Numbers ruin things. If you can remember the amount of times you have done something you either haven’t done it enough or it was terrible when you did. Numbers are devoid of emotion and feeling, they cannot be used to convey anything other than hard facts. A constant in the world of grey areas. At times bringing un-needed order to the world.
One of the main fall outs from the wonderful “Day of the Doctor” and the less wonderful Doctor Who Live: The After Party, seems to be “Is Matt Smith the 12th Doctor now because of John Hurt?” Or varations upon that theme adorning many a fan forum or podcast. As arguements go it’s pretty stupid. Numbers again ruining it. You see and this is a point that even the most ardent fan will miss (or argue with me about).
There is only one Doctor.
In a similiar way that there is only one James Bond or Joey from Bread, Eric Draven from The Crow or Miss Marple. Only one. There have been multiple actors who played the part bringing with them different facets of the characters personality. When it comes down to it at a core character level there should be no differences between the Bond of Sean Connery or the Bond of Daniel Craig. The same should apply to the Doctor, he only changes based upon life experience in his relative time strand. Hartnell, Hurt, Smith and soon to be Capaldi all playing the same man at different points in that characters life.
The numbering then, Hartnell 1, Troughton 2 etc given that the Doctor is the same man, matters not a jot to the story. Yes there is a limit to the amount of times the Doctor can re-generate but that will be explained away in the clever writing of the Moff maybe in the upcoming Christmas episode (The only Christmas TV I want to see) It only matters when referring to the actors who have taken control of the TARDIS.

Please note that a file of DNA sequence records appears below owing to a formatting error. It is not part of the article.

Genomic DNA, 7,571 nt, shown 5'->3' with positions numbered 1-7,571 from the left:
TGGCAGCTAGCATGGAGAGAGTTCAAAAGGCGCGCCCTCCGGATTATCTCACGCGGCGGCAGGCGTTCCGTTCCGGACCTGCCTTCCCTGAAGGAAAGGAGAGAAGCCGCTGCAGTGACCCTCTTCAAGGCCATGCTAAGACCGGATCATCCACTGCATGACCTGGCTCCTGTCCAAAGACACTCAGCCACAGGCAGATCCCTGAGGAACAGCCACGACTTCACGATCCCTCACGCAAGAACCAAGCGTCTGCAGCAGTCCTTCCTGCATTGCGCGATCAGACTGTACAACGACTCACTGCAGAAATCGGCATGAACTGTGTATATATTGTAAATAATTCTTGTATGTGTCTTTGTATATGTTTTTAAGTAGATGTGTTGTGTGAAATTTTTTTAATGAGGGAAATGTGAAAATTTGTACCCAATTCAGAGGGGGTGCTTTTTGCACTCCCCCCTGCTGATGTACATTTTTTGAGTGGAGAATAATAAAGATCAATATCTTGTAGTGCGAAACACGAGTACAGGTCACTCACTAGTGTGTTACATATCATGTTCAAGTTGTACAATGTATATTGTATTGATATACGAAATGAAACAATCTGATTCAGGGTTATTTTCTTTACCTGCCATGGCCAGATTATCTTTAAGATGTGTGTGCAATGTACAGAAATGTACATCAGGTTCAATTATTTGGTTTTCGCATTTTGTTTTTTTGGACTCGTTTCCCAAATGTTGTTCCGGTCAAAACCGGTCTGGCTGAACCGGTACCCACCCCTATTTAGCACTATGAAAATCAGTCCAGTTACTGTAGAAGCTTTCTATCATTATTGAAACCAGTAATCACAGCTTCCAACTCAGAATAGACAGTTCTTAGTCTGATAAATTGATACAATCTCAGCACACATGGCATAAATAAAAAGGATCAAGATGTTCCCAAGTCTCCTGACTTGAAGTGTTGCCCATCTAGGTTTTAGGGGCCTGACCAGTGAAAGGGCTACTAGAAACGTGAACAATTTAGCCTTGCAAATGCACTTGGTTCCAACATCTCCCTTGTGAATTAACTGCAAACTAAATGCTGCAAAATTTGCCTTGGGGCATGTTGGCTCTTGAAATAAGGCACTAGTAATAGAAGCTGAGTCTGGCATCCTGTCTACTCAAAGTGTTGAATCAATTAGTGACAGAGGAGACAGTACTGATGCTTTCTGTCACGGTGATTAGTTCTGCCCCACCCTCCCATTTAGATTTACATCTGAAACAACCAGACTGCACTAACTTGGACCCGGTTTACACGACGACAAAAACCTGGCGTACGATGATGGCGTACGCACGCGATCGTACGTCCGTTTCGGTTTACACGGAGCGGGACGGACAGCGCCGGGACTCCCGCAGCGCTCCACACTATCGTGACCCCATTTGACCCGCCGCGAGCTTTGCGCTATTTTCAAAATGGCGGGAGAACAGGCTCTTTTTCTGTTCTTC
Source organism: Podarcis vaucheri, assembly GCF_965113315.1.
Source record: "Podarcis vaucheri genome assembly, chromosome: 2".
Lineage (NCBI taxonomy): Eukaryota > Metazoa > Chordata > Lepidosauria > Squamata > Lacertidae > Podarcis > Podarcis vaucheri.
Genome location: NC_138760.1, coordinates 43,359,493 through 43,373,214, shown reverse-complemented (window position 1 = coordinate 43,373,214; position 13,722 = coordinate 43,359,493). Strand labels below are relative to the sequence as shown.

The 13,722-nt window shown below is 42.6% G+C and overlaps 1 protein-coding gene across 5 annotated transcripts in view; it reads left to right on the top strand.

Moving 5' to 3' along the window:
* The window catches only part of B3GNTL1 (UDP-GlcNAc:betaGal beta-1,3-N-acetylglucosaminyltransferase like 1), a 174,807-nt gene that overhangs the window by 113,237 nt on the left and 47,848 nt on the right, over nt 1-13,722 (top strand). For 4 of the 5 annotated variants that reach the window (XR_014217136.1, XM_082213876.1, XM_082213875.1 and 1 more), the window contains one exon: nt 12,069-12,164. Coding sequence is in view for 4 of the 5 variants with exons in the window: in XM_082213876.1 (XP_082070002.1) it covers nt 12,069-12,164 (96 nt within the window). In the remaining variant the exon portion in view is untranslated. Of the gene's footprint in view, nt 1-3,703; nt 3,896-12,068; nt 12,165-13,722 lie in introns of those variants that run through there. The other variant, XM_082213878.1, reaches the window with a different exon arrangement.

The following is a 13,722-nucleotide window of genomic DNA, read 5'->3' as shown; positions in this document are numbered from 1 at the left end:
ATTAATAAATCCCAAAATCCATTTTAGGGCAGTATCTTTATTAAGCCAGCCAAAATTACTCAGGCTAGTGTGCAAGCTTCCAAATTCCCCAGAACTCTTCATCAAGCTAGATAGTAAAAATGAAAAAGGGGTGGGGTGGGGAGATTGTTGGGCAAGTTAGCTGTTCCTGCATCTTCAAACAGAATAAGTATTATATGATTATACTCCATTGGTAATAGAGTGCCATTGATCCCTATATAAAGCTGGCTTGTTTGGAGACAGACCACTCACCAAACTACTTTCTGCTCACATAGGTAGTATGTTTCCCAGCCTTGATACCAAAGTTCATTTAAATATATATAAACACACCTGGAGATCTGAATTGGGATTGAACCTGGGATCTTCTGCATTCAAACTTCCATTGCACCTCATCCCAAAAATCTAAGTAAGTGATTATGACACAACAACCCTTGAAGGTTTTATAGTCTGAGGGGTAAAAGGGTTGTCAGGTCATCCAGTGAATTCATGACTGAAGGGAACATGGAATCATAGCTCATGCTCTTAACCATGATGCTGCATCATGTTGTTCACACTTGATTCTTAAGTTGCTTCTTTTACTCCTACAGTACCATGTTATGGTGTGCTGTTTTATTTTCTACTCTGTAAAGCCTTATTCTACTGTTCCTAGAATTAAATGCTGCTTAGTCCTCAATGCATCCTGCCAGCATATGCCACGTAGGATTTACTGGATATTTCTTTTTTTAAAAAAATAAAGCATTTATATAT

It seems strange to me that given that this show is about an alien with two hearts who can travel through space and time that such a mundane debate has emerged. I am aware of the irony of me writing this piece about it, adding to the debate. If you really must organise “timey wimey” may I suggest a better system. Names. In the same way no-one says the 3rd Bond when they are referring to Roger Moore’s James Bond, I suggest we adopt the same system. Matt Smith’s Doctor, Peter Capaldi’s Doctor etc. Doing away with the numbers and making sure everyone is on the same page.
50 years of The Doctor. How the hell do you begin to write anything about that? For once I’m pleased I’m not Steven Moffat. Matt Smith, David Tennant, John Hurt and Billie Piper amongst others a stellar cast. I loved it, absolutely. I’m going to try not to spoil it for anyone who didn’t see it. (Like my blog will be the only place that mentions this) I will mention a few things though.
So many times do you wait for something that has a great fanfare beforehand only to find it doesn’t live up to it? This wasn’t one of those times. This was the TV event of the year if not the century. Surprises at every turn, humour and even rewards for the oldest fans of the show. Also the beauty of a time travel show means you can travel back and “put right what once went wrong” but enough about Quantum Leap.
One of the things I hated about Russell T Davies last ever episode with David Tennant is that Tennants Doctor says “I don’t want to go.” just before he regenerates. This is been a huge annoyance of mine because the Doctors regeneration is not him ‘going’ anywhere. Steven Moffat obviously was annoyed by this too. So he only bloody well went and fixed it. This alone would have made my night but wait there is plenty more.
Billie Piper (Rose Tyler) was criticised on her return to the show in 2010 after a two year absence as Rose’s voice had dramatically changed. Billie said that she had forgotten how Rose was supposed to sound. Cosmetic dental work aside of course. The vocal change did distract somewhat. So I have to admit I was worried about Rose Tylers return. Moffat brilliantly fixed this too.
I have spoken before about Matt Smith’s great ability to play a character much older and more world weary than himself. John Hurt managed to play a younger Doctor superbly, as you knew he would. Brilliantly acted, brilliantly casted.
I’d be a rubbish TV critic. This is a bit of non piece for which I make no apologies. I just didn’t think this would be quite so damn good.
So fifty years for the Doctor. 200 blog pieces for me. Not quite as impressive but a very fortuitous bit of timey wimey.